One of the most common conditions that predispose a patient to a series of cardiovascular complications is high cholesterol. With elevated lipids in the body, it increases the risk for certain conditions such as heart disease, stroke, and cancer. However, one unexpected, potential complication of having high cholesterol is the impact it can have on bone health.
What is Cholesterol?
Cholesterol is an organic molecule produced by our livers and has a wax-like consistency. Contrary to popular belief, the majority of cholesterol formed in our bodies does not come from the food that we eat, but rather how much our liver creates. Cholesterol forms cholic acid, which is used to make fats easier to digest.
Ideal cholesterol levels are typically below 200. Cholesterol is divided into two categories. HDL (high-density lipoprotein) is which are considered ‘good’ cholesterol for your body. LDL (low-density lipoprotein) is regarded as the ‘bad’ kind. As the name suggests, LDL is the bad cholesterol because there is more fat than protein, while HDL transports hormones throughout the body and helps re-process toxins found in cholesterol.
Cholesterol and Bone Pain
Having high cholesterol levels can damage the body in a cardiovascular context, but the bones can also be adversely affected as well. Studies show that triglycerides can increase the risk of bone fractures. Triglycerides are found in the body and are remnants of both oils and fat. A high reading (above 200), can also put one at an increased risk for stroke.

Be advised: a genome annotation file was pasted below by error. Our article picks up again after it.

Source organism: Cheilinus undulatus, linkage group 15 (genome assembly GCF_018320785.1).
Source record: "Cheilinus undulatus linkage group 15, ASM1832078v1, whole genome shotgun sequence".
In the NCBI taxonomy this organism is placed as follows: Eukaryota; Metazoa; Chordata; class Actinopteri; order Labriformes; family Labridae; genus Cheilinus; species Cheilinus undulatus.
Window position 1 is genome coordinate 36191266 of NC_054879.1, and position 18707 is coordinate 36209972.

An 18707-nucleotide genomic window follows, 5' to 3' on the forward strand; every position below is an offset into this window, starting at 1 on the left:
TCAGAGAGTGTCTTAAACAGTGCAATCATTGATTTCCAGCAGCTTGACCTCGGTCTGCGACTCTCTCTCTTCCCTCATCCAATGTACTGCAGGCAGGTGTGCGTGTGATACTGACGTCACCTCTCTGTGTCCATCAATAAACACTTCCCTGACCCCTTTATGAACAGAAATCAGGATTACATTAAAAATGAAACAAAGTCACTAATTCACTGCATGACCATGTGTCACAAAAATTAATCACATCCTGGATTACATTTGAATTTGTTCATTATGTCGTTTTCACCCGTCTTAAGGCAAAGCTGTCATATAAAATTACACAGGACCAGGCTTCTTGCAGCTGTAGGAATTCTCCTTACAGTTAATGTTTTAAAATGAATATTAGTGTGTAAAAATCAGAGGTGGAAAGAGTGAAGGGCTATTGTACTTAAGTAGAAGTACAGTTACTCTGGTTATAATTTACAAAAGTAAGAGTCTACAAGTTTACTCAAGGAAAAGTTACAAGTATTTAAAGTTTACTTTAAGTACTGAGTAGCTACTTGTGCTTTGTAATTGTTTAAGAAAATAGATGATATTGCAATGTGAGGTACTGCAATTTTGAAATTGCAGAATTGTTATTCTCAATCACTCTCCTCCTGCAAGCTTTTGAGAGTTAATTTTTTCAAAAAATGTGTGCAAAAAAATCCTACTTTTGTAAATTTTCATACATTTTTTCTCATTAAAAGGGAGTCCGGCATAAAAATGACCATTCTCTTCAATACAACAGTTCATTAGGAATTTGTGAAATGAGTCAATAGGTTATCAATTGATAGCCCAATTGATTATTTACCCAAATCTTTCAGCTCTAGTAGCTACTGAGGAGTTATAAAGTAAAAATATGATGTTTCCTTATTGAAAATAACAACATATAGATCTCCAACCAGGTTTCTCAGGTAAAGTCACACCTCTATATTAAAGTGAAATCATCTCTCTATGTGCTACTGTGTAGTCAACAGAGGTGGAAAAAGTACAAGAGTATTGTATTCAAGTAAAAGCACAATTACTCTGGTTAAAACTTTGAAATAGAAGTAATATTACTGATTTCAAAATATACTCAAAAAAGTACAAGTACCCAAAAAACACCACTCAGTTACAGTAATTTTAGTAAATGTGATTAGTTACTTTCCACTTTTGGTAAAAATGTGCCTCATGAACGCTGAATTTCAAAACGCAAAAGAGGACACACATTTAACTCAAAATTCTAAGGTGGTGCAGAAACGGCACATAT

Research Regarding Cholesterol and Bone Health
Studies allow us to see how cholesterol is related to your bone health. Researches conducted a 13 year-long study on peri-menopausal women who lacked a history of fractures. At the end of the 13 years of observation, women who were identified with high triglyceride levels were shown to be more than twice as likely at risk to get fractures as opposed to those who do not. Other studies have suggested that high cholesterol can cause the body to put stress on the cartilage between the bones. It has been suggested that triglycerides can show that something is dangerously wrong with the body metabolically.
Controlling Cholesterol Levels
Other factors are directly correlated to bone pain, such as low calcium levels. However, elevated cholesterol levels have been proven to be linked with fractures in clients who have not had a history of them. This high pressure can lead to an inflammatory disease known as osteoarthritis. Cholesterol can be maintained via a healthy diet and an active lifestyle.
To maintain healthy, strong bones, it’s important to visit your orthopedic specialist regularly. Our specialist at the Orthopaedic Speciality Group can help manage your bone health. Our physicians’ wide range of expertise provides complete care in all areas of treatment including advanced surgical and nonsurgical techniques, pain management and rehabilitation.